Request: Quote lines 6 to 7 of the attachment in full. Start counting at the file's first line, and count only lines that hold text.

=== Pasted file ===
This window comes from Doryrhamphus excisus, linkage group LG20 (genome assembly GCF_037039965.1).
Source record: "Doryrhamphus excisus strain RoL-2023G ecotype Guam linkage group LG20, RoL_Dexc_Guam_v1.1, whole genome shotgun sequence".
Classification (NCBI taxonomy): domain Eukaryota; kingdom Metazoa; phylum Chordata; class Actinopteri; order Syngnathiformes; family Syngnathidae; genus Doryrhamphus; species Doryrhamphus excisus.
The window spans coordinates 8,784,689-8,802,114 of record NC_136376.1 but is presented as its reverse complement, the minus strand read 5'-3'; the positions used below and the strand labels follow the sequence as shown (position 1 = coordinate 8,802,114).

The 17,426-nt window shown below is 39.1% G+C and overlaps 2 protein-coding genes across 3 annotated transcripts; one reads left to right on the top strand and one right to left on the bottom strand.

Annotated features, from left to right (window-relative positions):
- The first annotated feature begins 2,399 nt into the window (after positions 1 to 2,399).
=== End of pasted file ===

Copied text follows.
Annotated features, from left to right (window-relative positions):
- The first annotated feature begins 2,399 nt into the window (after positions 1 to 2,399).